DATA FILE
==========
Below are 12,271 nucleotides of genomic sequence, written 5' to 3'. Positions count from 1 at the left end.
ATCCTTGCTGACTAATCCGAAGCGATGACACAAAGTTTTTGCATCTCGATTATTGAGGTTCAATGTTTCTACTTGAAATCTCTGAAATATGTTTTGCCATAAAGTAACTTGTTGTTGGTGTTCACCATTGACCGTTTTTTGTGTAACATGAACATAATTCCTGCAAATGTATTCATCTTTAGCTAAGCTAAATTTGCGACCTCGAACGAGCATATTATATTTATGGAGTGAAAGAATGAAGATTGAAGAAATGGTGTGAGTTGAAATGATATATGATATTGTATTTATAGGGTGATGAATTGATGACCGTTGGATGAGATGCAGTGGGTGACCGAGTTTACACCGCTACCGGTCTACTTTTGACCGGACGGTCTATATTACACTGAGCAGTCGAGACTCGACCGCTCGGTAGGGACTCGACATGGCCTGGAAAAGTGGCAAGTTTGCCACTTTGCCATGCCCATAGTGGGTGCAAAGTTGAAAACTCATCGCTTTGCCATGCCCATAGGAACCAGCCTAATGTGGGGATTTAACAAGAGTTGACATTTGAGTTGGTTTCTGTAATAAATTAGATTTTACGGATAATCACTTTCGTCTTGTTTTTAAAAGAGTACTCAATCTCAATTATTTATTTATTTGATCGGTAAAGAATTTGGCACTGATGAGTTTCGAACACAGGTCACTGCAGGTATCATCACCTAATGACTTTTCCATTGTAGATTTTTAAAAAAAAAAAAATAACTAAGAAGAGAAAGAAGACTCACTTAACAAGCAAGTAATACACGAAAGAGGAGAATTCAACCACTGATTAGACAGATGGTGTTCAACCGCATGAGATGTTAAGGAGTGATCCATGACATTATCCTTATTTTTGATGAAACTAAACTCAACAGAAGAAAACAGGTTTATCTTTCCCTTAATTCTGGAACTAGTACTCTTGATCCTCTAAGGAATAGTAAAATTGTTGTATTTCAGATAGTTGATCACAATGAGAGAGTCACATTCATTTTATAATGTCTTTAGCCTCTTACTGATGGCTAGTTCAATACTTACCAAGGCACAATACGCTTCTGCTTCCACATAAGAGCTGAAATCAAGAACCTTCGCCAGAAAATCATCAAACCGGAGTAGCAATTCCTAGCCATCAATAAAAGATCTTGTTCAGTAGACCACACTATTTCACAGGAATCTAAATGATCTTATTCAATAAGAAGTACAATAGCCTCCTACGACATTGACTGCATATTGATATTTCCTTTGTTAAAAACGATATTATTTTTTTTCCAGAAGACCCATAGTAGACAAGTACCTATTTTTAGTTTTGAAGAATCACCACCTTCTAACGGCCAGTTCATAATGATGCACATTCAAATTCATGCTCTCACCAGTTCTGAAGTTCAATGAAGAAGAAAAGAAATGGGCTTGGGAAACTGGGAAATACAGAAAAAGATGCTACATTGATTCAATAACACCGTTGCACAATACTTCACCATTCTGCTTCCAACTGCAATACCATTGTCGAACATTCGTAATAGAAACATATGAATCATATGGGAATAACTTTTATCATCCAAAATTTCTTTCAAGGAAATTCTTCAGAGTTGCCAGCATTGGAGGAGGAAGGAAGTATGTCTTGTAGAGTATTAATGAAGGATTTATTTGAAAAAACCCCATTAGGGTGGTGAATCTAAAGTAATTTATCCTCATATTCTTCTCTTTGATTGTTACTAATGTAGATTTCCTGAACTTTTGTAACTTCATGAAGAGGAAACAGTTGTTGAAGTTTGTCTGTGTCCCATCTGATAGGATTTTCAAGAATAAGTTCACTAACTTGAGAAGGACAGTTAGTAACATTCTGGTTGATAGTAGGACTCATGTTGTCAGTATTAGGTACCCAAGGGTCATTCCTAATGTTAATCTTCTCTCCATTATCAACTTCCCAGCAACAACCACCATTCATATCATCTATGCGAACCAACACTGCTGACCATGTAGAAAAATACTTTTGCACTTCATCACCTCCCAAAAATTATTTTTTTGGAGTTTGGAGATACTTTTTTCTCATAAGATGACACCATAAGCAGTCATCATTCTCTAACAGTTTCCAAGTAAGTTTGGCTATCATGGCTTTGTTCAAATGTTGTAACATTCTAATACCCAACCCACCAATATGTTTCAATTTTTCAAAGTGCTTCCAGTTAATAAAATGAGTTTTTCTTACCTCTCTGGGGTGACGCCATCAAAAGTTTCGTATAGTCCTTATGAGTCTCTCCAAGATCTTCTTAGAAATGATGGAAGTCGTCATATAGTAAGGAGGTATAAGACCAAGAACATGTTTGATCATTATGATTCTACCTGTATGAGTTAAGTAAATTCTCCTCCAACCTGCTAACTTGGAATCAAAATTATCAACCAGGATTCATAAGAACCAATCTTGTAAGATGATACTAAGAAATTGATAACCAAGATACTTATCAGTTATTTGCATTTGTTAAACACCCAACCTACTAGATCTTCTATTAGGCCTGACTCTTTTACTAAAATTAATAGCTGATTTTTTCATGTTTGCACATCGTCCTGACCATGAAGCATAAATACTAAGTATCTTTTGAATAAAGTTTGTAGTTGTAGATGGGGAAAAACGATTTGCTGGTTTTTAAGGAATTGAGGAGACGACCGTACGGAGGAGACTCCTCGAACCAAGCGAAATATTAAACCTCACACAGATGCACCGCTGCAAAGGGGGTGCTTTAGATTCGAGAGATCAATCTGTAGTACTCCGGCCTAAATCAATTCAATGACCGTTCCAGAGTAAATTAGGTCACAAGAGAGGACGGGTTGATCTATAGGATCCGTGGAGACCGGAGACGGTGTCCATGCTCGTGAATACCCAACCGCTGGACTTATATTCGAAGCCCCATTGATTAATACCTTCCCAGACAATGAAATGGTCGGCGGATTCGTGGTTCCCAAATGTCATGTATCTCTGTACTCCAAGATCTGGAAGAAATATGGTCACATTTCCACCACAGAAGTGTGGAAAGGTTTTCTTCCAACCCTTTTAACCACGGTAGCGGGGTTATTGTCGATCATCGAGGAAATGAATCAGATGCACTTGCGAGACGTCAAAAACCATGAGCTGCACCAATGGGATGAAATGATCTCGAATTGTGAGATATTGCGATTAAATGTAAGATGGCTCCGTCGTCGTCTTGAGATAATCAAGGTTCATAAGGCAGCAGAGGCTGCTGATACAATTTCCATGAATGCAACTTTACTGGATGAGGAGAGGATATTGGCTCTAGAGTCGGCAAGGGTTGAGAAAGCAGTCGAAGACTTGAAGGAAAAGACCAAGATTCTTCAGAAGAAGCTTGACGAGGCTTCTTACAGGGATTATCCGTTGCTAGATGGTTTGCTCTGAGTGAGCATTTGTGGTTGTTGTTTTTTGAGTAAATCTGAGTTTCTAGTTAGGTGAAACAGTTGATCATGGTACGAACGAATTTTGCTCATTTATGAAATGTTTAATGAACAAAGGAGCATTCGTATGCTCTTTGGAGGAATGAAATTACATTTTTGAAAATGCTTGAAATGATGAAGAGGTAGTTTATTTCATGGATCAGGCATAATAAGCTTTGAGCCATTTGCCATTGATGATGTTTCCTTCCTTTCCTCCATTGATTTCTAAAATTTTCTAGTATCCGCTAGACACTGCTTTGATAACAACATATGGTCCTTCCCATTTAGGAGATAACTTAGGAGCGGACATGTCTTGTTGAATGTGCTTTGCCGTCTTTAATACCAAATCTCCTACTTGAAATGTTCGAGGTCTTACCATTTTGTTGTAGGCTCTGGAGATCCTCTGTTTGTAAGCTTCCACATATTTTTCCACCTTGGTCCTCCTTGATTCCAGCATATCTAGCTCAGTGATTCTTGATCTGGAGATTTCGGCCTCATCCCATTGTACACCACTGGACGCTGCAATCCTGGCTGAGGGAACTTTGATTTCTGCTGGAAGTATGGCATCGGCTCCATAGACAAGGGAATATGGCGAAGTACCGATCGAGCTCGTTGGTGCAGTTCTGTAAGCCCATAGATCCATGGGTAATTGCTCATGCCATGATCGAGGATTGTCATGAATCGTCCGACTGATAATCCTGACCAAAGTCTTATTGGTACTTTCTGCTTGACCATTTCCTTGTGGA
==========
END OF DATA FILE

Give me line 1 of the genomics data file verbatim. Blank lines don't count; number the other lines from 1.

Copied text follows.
Below are 12,271 nucleotides of genomic sequence, written 5' to 3'. Positions count from 1 at the left end.